Tim Pratt does a great job of evoking the flavor of the world of Golarion, and intrigues long time fans by combining elements of two of the world's greatest mysteries - the technological wonders from Numeria and the fallen sky city of Kho. In doing so, he weaves a an adventure tale reminiscent of many other searches for lost cities and treasures, and it feels like you're reading an Indiana Jones movie, but set in a fantasy world. The main characters must journey across exotic locales, deal with ...more
fast paced, good story twists. I can't remember the last time, that a story made me want to play in the places mentioned in a book. the story describes two very peculiar and interesting places, The silver mount and The fallen city of Kho. Although giving a very good taste of those places it leaves you wanting to hear more.
A fun, easy read that showcased some interesting parts of Golarion. I find it interesting that Alaeron is a patriot and how it will likely play a role in how he handles certain situations in the future.
I enjoyed this book for what it was: A mainstream high adventure fantasy novel that you can finish in a weekend. It was not a work of art or deep threaded tapestry like Game of Thrones, but it serves its purpose and niche very well.

The story revolves around an Alchemist who is interesting if for no other reason than he stands out from many of our typical fantasy classes by his profession. He doesn't cast spells and he doesn't fight with a big sword. He throws and drinks vials.

This is a great boo
Carlos Flores
The book was very well done. It is what every novel in the series should aim. The connections to the RPG are palpable, the world is explored but not with much details that make world building epics boring. And the characters of Skyver and Alaeron are an unlikely pair that mixes quite well.

There wasn't even a part where I was bored or uninterested. And at each step I could find myself like I was living in the world. Though there is a problem with the character of Jaya. It was dull and fell to a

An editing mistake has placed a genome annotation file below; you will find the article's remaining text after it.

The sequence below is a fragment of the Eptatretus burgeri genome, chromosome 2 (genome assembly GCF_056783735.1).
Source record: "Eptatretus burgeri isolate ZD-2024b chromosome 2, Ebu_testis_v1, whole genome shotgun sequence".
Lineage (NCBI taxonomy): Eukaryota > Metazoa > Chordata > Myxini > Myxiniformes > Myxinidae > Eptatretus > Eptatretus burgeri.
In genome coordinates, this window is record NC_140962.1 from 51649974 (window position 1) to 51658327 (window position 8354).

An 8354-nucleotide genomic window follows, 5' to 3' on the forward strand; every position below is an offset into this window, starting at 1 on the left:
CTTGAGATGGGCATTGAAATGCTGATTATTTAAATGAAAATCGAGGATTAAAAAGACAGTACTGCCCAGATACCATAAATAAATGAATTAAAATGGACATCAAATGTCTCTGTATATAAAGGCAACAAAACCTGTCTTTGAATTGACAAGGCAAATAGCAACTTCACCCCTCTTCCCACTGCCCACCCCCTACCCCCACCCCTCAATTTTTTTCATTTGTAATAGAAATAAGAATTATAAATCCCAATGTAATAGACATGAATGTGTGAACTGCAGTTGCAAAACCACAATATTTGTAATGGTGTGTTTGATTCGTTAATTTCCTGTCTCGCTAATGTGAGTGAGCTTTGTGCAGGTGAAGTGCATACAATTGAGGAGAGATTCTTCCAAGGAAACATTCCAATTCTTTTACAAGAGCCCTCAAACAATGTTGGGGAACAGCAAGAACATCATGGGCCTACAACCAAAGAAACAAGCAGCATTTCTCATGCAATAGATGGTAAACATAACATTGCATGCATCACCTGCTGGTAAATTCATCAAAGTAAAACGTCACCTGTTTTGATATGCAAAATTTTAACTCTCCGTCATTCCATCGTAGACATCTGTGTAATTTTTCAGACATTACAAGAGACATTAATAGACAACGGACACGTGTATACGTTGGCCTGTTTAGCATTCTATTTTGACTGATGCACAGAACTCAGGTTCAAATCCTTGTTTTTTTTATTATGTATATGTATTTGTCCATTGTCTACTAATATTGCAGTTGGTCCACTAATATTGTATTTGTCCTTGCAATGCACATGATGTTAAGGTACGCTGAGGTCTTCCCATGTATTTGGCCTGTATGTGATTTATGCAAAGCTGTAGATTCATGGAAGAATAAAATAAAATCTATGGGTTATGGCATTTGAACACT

Tim Martin
I liked it. It was a fun adventure story.
Decent enough dungeon crawler. I'd give it a 3.5 if I could.
Temple raiding adventure with modern story twists.
Troy Taylor
Second Tim Pratt novel I've read. Thoroughly enjoyed his take on a "King Solomon's Mines" type adventure, including all the weird science. Most of all, he developed a wonderful back'n'forth relationship among the main characters. I'm very much looking forward to reading his next entry in the PF series.
John Coleman
Typical RPG=based novel, entertaining but not what I'll ever reread. Alchemist as main character was a nice twist.
One of the best reads in a while. It was fun with great pacing. Each character was distinct with a personality to get to know. The story is a fast pace adventure, but the protagonist is more clever than combative. The laughs are regular and keep you smiling.
Phil M
Some fantastic sections of writing (will definitely be looking for more from this author), but the overall story was pretty lame. I love adventures with a lot of travel and adventure, but there was more travel than adventure here.
A great Pathfinder novel, with (mostly) likeable characters. Though the game rule references can be a bit heavy-handed, the interaction between the characters and the overall plot make the references forgivable.
Skut L
Great characterization brought this out of the mire of a stereotypical dungeon crawl.
Another decent Pathfinder novel.
Dave marked it as to-read
Nov 24, 2015
Seven marked it as to-read
Nov 11, 2015
Jim Rogers
Jim Rogers marked it as to-read
Nov 01, 2015